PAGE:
In Champhai North, Champhai South and East Tuipui — three of Mizoram’s 40 assembly constituencies south-east of capital Aizawl — wine is the guiding spirit of the people when it comes to elections, given that all three constituencies fall in the grape-growing belt.
The three constituencies have 33,000 voters and 25% of them are linked to the grape-growing business. In 2008, the three constituencies voted out the Mizo National Front (MNF), which had fought the anti-liquor church, to end a 13-year wait for wineries. And now, some 3,000 grape growers of the area are unhappy with the Congress, which facilitated those wineries. No apparent logic, but the determining factor is always wine.
The area’s wine-connect goes back a little more than a decade. Farmers here rode a horticulture wave to cultivate the prescribed Bangalore Blues grapes, not popular as table fruit but apt for making wine. But it turned out that Champhai was too remote for its grapes to be economically viable for wineries beyond Mizoram.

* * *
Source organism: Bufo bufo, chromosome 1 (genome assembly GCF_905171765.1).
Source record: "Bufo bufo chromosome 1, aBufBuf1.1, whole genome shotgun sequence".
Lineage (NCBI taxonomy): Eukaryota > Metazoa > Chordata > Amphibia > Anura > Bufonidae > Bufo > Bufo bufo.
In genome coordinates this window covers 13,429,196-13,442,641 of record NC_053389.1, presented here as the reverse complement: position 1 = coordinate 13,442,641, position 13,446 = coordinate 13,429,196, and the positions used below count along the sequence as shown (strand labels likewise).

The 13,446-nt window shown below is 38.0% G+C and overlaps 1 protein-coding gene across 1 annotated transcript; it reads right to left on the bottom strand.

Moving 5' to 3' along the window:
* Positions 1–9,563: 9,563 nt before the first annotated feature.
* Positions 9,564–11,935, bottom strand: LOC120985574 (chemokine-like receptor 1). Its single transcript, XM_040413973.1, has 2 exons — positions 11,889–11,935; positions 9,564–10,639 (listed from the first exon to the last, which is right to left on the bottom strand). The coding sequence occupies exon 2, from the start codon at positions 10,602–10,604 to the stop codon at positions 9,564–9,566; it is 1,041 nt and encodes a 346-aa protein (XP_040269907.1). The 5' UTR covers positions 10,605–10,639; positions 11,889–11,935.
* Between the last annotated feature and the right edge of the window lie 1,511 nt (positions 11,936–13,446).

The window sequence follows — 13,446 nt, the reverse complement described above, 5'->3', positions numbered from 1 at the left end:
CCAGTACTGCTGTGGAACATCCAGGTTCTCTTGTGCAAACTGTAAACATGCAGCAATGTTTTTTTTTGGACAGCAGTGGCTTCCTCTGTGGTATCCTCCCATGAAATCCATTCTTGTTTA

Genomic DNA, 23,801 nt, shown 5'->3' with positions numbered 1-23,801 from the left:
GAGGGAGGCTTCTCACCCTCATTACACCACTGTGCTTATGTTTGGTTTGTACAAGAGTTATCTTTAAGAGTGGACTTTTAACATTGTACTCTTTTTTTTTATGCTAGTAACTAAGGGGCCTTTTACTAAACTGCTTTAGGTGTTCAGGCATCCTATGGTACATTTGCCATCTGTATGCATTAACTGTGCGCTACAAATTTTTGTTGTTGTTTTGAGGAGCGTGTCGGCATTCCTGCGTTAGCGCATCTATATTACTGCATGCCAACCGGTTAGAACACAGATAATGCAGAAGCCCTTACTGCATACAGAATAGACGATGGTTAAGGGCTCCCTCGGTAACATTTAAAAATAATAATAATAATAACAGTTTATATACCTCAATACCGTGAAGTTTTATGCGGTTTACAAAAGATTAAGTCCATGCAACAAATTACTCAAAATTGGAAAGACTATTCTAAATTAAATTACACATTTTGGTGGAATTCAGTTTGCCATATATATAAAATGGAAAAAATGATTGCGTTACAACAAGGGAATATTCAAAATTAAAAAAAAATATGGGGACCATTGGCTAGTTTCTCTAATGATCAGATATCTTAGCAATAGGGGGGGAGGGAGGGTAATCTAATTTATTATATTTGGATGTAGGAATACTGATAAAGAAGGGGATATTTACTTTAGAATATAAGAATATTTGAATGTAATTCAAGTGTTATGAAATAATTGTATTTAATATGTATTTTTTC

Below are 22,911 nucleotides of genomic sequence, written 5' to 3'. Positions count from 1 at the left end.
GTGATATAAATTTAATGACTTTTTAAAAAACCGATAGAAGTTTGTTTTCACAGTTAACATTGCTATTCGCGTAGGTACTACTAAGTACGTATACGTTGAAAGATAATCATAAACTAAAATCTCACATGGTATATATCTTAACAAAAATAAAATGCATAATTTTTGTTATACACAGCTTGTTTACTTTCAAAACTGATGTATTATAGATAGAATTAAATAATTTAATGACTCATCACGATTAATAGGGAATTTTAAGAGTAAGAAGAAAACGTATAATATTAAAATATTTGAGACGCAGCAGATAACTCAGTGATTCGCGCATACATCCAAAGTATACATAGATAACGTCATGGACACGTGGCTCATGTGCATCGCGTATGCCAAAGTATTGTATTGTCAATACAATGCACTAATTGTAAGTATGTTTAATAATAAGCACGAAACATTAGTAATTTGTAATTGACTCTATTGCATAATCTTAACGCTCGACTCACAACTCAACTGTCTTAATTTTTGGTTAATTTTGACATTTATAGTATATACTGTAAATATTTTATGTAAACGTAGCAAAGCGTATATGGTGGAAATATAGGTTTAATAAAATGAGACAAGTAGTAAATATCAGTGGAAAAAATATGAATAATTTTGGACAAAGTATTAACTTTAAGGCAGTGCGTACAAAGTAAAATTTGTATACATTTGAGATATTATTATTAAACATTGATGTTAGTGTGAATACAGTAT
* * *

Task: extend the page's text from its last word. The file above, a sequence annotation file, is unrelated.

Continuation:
The alternative — setting up wineries near the vineyards — was not easy especially as the influential church had in 1997 made the state government enforce the Mizoram Liquor Total Prohibition (MLTP) Act.
The MNF government managed to convince the church and the MLTP Act was amended in 2007 but MNF chief Zoramthanga lost both the Champhai North and Champhai South seats he contested a year later, possibly because of his disconnect with local issues due to anti-incumbency.
The Congress pursued the wineries after coming to power in 2008 and production of red port wine with 14% alcohol content began in 2010, but the church soon intervened, forcing the government to lower the alcohol level to 11%. It did not please consumers.
“The demand fell subsequently,” said R Thangseia, general secretary of Champhai Grape Growers’ Society. The Congress government, he added, has ignored pleas for fiscal aid towards expanding the wine business and boosting its demand.